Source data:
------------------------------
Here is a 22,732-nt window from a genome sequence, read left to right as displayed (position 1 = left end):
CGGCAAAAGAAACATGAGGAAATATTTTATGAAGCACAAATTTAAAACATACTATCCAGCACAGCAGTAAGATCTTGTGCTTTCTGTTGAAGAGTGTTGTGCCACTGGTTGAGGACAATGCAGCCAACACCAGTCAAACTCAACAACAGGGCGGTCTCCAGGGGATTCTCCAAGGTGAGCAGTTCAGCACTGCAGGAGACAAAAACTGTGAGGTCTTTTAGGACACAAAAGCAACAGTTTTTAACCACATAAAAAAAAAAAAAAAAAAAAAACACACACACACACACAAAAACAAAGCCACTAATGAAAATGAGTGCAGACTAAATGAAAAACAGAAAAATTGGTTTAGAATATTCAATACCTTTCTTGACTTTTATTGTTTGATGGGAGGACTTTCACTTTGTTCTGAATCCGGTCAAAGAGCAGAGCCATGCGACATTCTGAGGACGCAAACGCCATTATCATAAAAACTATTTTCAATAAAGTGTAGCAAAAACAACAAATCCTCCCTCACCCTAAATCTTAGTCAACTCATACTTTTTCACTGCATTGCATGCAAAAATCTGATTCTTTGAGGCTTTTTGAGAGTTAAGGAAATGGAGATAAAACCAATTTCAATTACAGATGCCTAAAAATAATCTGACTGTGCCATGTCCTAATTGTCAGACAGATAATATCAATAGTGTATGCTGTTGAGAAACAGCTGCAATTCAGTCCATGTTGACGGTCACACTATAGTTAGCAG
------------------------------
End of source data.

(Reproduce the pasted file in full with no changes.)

Here is a 22,732-nt window from a genome sequence, read left to right as displayed (position 1 = left end):
CGGCAAAAGAAACATGAGGAAATATTTTATGAAGCACAAATTTAAAACATACTATCCAGCACAGCAGTAAGATCTTGTGCTTTCTGTTGAAGAGTGTTGTGCCACTGGTTGAGGACAATGCAGCCAACACCAGTCAAACTCAACAACAGGGCGGTCTCCAGGGGATTCTCCAAGGTGAGCAGTTCAGCACTGCAGGAGACAAAAACTGTGAGGTCTTTTAGGACACAAAAGCAACAGTTTTTAACCACATAAAAAAAAAAAAAAAAAAAAAACACACACACACACACAAAAACAAAGCCACTAATGAAAATGAGTGCAGACTAAATGAAAAACAGAAAAATTGGTTTAGAATATTCAATACCTTTCTTGACTTTTATTGTTTGATGGGAGGACTTTCACTTTGTTCTGAATCCGGTCAAAGAGCAGAGCCATGCGACATTCTGAGGACGCAAACGCCATTATCATAAAAACTATTTTCAATAAAGTGTAGCAAAAACAACAAATCCTCCCTCACCCTAAATCTTAGTCAACTCATACTTTTTCACTGCATTGCATGCAAAAATCTGATTCTTTGAGGCTTTTTGAGAGTTAAGGAAATGGAGATAAAACCAATTTCAATTACAGATGCCTAAAAATAATCTGACTGTGCCATGTCCTAATTGTCAGACAGATAATATCAATAGTGTATGCTGTTGAGAAACAGCTGCAATTCAGTCCATGTTGACGGTCACACTATAGTTAGCAG